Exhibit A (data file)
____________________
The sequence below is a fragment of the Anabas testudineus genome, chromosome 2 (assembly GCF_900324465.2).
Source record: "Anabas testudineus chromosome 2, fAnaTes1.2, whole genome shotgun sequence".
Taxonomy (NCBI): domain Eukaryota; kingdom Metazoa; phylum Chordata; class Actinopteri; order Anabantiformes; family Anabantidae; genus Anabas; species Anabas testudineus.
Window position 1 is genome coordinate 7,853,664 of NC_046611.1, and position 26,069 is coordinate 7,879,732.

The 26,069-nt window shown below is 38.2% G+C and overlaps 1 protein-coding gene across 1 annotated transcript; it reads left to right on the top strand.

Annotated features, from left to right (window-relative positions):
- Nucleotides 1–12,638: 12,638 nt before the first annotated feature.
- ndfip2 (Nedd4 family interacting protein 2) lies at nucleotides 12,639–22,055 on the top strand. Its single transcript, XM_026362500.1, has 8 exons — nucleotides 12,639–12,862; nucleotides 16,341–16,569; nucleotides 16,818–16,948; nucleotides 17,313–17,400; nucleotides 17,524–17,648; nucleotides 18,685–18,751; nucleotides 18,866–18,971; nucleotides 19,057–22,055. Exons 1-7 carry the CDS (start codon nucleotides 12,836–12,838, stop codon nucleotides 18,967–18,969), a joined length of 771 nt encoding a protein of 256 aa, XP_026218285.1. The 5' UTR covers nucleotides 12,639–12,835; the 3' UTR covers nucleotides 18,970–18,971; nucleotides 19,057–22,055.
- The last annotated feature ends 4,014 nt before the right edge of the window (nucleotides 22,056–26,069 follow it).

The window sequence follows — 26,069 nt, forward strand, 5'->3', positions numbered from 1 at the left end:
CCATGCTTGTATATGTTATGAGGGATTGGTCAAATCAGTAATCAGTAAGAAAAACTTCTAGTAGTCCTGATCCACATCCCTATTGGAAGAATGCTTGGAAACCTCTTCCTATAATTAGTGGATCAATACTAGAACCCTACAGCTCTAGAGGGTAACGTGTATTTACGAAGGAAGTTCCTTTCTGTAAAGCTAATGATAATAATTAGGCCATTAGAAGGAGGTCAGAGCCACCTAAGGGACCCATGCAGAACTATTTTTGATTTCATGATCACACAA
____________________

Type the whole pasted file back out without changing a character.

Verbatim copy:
The sequence below is a fragment of the Anabas testudineus genome, chromosome 2 (assembly GCF_900324465.2).
Source record: "Anabas testudineus chromosome 2, fAnaTes1.2, whole genome shotgun sequence".
Taxonomy (NCBI): domain Eukaryota; kingdom Metazoa; phylum Chordata; class Actinopteri; order Anabantiformes; family Anabantidae; genus Anabas; species Anabas testudineus.
Window position 1 is genome coordinate 7,853,664 of NC_046611.1, and position 26,069 is coordinate 7,879,732.

The 26,069-nt window shown below is 38.2% G+C and overlaps 1 protein-coding gene across 1 annotated transcript; it reads left to right on the top strand.

Annotated features, from left to right (window-relative positions):
- Nucleotides 1–12,638: 12,638 nt before the first annotated feature.
- ndfip2 (Nedd4 family interacting protein 2) lies at nucleotides 12,639–22,055 on the top strand. Its single transcript, XM_026362500.1, has 8 exons — nucleotides 12,639–12,862; nucleotides 16,341–16,569; nucleotides 16,818–16,948; nucleotides 17,313–17,400; nucleotides 17,524–17,648; nucleotides 18,685–18,751; nucleotides 18,866–18,971; nucleotides 19,057–22,055. Exons 1-7 carry the CDS (start codon nucleotides 12,836–12,838, stop codon nucleotides 18,967–18,969), a joined length of 771 nt encoding a protein of 256 aa, XP_026218285.1. The 5' UTR covers nucleotides 12,639–12,835; the 3' UTR covers nucleotides 18,970–18,971; nucleotides 19,057–22,055.
- The last annotated feature ends 4,014 nt before the right edge of the window (nucleotides 22,056–26,069 follow it).

The window sequence follows — 26,069 nt, forward strand, 5'->3', positions numbered from 1 at the left end:
CCATGCTTGTATATGTTATGAGGGATTGGTCAAATCAGTAATCAGTAAGAAAAACTTCTAGTAGTCCTGATCCACATCCCTATTGGAAGAATGCTTGGAAACCTCTTCCTATAATTAGTGGATCAATACTAGAACCCTACAGCTCTAGAGGGTAACGTGTATTTACGAAGGAAGTTCCTTTCTGTAAAGCTAATGATAATAATTAGGCCATTAGAAGGAGGTCAGAGCCACCTAAGGGACCCATGCAGAACTATTTTTGATTTCATGATCACACAA